Scottish National Dictionary (1700–)
LORIMER, n. One who makes the metal parts of a horse's bridle and harness, a worker in small iron-work. Obs. exc. in the title of a London livery company and as a proper name.
Sc. 1761 A. J. Warden Burgh Laws Dundee (1872) 496:
Blacksmith, … cutler, ferrier, sadler, lorimer. Sc. 1777 Lumsden and Aitken Hammermen Gsw. (1912) 295:
Daniel McFaddean, Lorimer. Edb. 1856 R. Chambers Trad. Edb. 223:
It contained, about sixty years ago, a person calling himself a Lorimer — an appellative once familiar in Edinburgh, being applied to those who deal in the iron-work used in saddlery.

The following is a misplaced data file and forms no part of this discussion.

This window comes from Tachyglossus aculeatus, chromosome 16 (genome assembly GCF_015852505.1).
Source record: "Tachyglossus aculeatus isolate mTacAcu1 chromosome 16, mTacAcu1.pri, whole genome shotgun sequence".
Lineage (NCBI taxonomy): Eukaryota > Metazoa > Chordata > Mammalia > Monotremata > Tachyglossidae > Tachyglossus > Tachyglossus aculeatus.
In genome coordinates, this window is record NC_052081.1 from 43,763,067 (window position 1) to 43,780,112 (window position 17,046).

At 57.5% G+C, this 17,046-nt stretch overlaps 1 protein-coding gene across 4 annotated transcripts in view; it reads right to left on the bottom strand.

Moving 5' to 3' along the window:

Comb. lorimer-house, prob. orig. a kind of open shed or smithy used by a lorimer, hence in children's usage an erection of sticks, straw or the like used as a rude shelter to play in.
Gsw. 1773 Dmf. Weekly Mag. (27 July) 221:
Friday se'ennight, some children at the coal-work beyond the Gorbals, having erected what they call a Lorimer, or Fair of Glasgow House. — They kindled a fire therein, which catching the combustible roof, unfortunately burned a girl, about eight years old, to death.
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"Lorimer n.". Dictionary of the Scots Language. 2004. Scottish Language Dictionaries Ltd. Accessed 26 May 2019 <https://www.dsl.ac.uk/entry/snd/lorimer>
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